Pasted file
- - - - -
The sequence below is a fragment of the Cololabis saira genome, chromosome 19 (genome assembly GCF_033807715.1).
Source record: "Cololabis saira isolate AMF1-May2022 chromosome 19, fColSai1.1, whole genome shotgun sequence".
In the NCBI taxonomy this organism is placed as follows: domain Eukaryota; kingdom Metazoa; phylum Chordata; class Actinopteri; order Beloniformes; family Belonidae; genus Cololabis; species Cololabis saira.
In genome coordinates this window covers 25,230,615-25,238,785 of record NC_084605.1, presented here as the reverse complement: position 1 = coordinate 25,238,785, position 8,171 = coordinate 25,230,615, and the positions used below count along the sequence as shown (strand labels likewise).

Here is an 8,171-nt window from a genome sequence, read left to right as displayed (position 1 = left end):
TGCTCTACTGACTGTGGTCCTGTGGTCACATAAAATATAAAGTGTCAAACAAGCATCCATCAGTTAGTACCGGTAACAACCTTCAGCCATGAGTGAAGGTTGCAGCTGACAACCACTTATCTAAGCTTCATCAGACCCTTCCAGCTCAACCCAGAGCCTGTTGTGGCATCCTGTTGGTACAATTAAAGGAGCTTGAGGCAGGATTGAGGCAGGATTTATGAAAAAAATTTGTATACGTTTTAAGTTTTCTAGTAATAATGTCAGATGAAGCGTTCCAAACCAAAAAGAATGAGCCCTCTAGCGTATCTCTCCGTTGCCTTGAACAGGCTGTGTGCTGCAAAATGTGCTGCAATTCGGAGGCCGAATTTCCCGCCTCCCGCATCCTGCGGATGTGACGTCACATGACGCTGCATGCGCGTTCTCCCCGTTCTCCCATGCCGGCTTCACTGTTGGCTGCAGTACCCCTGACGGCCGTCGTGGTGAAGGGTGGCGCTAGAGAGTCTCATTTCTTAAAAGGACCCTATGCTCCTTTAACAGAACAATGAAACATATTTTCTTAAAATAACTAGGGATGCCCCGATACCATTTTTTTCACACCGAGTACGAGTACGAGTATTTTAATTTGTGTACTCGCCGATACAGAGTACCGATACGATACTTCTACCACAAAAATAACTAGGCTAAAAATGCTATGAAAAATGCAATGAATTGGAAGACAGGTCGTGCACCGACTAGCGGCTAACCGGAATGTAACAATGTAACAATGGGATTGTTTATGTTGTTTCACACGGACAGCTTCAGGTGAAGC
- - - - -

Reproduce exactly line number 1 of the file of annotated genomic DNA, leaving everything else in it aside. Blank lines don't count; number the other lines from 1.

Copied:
The sequence below is a fragment of the Cololabis saira genome, chromosome 19 (genome assembly GCF_033807715.1).